It’s not every day I get an opportunity to visit a small town I haven’t been to, let alone heard of. So when I was asked earlier this year if I wanted to go to an ABBA festival in Trundle, my answer was “I do I do I do.”
Admittedly a few days before the festival I couldn’t tell the Mr Minit man at Manuka where exactly Trundle was or how long it would take to get there from Canberra, when he asked why I needed to colour an old pair of knee high leather boots white.
The event drew around 5000 people on 5 May, providing both economic benefits for the tiny central west NSW town of less than one-fifth of that, and a lot of fun for die-hard fans of ABBA.
Normally held in the town’s main street and in various other locations, this time the event was held solely at Berryman Oval to accommodate the large crowds.
It all started in 2012 after local couple Gary and Ruth Crowley went to the long-running Elvis festival in nearby Parkes, and thought it would be great if they could also go to an ABBA festival.
But there wasn’t one, so they decided to create one themselves.
Joined by just two others – Gary’s sisters Sue and Pam – the four manage to coordinate everything involved with holding the festival while otherwise holding down full time jobs in the town.
Appreciation of their efforts is returned through people showing up in crazy wigs, feathers, sequinned costumes, white boots and white flares.
This year one group paid a tribute to Arrival, the 1976 album that secured ABBA’s global superstardom, by donning white jump suits and fluorescent wigs topped with small white caps and miniature helicopters. They were acknowledged in the hotly contested Fashions of the Festival competition, for best dressed group.
Kiama man Alan Waistell was best dressed man of the festival, for taking the trouble to build a replica of the Trundle Hotel, post office, hardware shop and its memorial hall, and wearing them on his head. The masterpiece took 30 hours to construct and wasn’t the easiest thing to get around in, considering he also wore ridiculously high platform shoes stamped with ABBA.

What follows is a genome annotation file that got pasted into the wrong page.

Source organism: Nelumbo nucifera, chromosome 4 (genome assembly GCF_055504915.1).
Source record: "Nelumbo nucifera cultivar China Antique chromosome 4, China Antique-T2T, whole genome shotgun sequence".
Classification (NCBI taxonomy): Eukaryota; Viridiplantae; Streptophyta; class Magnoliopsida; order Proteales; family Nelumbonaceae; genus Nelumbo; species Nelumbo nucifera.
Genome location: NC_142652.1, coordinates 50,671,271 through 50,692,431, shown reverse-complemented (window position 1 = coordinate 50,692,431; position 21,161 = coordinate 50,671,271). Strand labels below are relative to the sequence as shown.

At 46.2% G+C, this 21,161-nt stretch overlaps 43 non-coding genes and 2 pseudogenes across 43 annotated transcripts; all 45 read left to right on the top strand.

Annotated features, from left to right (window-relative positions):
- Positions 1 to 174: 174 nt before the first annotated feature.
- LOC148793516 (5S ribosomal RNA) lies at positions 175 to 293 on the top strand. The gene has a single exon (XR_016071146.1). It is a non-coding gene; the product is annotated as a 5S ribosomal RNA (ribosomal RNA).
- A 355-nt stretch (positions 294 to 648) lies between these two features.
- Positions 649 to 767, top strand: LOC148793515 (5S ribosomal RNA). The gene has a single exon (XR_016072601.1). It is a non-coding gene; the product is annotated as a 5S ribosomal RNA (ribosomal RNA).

“I thought I would get a bit loud this year,” he said.
Other entrants included Canberra residents Mandy Hudson, Wendy Landon, Leanne O’Donohue and Stacey Donnelly, all who came for the first time. Dubbed the ‘Abba Dabba Doozies’, their costumes consisted of purple, silver and blue sequins.
Local member and now Deputy Prime Minister Michael McCormack had the honour of judging the competition. Decked out in white bell-bottom pants, a matching shirt and fluorescent blue vest, he conceded it was an odd situation to find himself in.
“Would you believe I’m the deputy PM?” he joked.
“If only Malcolm could see me now, as I look very ridiculous at the moment.
“Please take a chance on me.”
For Robyn Abernethy, who now lives on the NSW Central Coast, the festival is an opportunity to return to her childhood home and catch up with her 88-year-old mum Nancy, and anywhere between 15 and 20 others who stay with them over the weekend the ABBA festival is held.
“I think its fantastic for the town,” she said.
As is now the tradition, ABBA tribute band Bjorn Again performed at the conclusion of the festival on Berryman oval, topping off the carnival atmosphere with all of the tracks from the Swedish group’s Arrival album, and a medley of other popular hits.
The band has performed more than 5000 shows in 70 countries in the past 25 years, and returned to Trundle for the fourth time this year.